The private rented sector must undergo radical reforms to make it fit for millennials who face a lifetime of renting, according to a report by Resolution Foundation.

The think-tank warned that one in three millennials could still be renting by the time they collect their pensions and up to half may be renting, privately or socially, in their 40s.

Spending longer in rental accommodation has implications for families, the foundation argued, and said that with more children now being brought up in private rented sector, policy must catch up with the demographic changes in renters.

In its paper, Home Improvements, the foundation claimed that while some steps have been taken to support housebuilding, housing policy is not addressing the current problems faced by renters which range from insecure tenancies to poor-quality housing.

In 2003, the number of children in owner-occupied housing outnumbered those in the PRS by eight to one. That ratio has now fallen to two to one as a record 1.8 million families with children rent privately, up from just 600,000 15 years ago.

Lindsay Judge, senior policy analyst at the Resolution Foundation, said: “If we want to tackle Britain’s ‘here and now’ housing crisis we have to improve conditions for the millions of families living in private rented accommodation. That means raising standards and reducing the risks associated with renting through tenancy reform and light touch rent stabilisation.

“For any housing strategy to be relevant and effective for people of all ages, it must include this combination of support for renters, first-time buyers and ultimately a level of housebuilding that matches what the country needs.”

To improve the housing offer for renters, the Foundation is calling for:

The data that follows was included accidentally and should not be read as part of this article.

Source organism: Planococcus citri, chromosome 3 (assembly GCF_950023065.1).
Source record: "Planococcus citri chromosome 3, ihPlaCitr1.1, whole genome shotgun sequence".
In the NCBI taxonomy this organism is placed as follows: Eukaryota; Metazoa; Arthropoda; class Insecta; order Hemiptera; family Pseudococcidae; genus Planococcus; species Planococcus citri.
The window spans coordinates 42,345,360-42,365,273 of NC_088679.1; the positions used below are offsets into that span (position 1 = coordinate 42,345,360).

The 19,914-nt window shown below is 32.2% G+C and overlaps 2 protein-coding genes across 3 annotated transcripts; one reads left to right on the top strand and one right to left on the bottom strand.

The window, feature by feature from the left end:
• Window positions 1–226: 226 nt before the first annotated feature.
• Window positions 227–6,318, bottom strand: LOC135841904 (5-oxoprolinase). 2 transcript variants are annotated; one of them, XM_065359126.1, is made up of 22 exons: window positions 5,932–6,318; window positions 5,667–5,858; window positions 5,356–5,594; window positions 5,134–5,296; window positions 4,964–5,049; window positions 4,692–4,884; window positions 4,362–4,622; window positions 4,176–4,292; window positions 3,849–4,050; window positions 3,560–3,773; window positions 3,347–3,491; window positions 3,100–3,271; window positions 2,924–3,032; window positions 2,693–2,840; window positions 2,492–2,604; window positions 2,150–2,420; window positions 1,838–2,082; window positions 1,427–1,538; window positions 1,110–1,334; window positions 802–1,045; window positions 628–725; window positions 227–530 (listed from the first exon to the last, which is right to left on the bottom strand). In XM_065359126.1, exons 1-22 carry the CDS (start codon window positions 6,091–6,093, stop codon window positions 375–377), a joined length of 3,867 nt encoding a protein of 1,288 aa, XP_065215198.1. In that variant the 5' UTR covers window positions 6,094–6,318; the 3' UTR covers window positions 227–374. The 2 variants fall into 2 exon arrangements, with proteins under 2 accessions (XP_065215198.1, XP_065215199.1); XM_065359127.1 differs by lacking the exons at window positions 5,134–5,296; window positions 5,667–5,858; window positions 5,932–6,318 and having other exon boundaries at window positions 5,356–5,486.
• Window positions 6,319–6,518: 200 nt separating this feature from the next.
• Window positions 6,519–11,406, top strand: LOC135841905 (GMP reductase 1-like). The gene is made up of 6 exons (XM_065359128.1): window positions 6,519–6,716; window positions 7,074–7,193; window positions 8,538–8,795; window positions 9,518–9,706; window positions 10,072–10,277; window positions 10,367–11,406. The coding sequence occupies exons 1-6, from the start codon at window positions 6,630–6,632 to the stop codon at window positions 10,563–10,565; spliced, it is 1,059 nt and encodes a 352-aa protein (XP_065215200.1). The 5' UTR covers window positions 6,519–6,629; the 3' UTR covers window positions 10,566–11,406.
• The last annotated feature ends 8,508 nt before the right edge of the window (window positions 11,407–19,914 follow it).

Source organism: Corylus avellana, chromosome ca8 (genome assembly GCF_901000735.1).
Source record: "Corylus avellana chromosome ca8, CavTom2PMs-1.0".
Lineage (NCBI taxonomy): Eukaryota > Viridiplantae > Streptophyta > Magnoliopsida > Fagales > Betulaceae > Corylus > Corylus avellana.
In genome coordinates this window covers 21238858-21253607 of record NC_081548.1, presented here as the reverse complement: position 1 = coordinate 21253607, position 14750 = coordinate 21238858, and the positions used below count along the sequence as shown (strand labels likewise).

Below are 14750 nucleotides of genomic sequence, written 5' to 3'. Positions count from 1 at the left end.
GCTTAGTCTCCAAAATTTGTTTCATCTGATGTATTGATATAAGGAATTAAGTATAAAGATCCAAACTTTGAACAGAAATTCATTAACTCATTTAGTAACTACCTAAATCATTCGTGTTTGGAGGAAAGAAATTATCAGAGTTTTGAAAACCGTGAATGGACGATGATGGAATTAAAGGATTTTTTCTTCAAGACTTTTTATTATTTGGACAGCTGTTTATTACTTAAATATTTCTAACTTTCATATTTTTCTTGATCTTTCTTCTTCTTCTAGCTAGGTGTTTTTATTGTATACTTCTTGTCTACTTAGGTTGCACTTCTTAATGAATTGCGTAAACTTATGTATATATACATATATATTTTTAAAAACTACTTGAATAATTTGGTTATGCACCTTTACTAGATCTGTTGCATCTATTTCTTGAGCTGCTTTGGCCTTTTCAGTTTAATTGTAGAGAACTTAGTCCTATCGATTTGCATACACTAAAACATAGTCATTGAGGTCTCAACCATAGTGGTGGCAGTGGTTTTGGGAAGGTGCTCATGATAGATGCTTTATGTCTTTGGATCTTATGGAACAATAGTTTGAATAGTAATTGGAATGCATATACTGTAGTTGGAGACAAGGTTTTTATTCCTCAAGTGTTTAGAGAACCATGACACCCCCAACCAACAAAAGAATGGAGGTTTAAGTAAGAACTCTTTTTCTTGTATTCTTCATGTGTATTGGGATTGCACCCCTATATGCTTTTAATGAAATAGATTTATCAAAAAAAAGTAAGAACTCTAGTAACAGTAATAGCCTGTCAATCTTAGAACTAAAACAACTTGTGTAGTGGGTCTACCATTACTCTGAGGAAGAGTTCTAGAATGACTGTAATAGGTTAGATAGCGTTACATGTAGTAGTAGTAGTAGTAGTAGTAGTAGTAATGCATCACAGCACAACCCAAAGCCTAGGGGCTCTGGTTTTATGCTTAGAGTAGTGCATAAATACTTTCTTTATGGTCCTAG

• The introduction of indeterminate tenancies as the sole form of contract in England and Wales, following the approach adopted in Scotland, Germany, the Netherlands, Sweden and Switzerland.
  • Fair balancing of the needs of tenants with the rights of landlords. A landlord could remove a tenant that fails to pay the rent or treat the property well, or if they wish to sell or reoccupy the home, but cannot end the tenancy at short notice without good cause.
  • Light-touch rent stabilisation that limits in-tenancy rent rises to CPI inflation for three-year periods.
  • A new housing tribunal, to ensure landlords and tenants can have disputes resolved swiftly.
  • David Smith-Milne, founder and managing director of Placefirst, the provider of private homes to rent said: “The Resolution Foundation report highlights the irony of successive governments focusing their housing policies on a paradigm of ownership. The irony being that the millennial generation is becoming increasingly locked out of ownership and relying instead on a poor quality, fragmented rental sector dominated by amateurs.”

Milne said households who want to establish families and put down roots in their communities have little choice in the private rented sector to find a home they feel secure and happy in.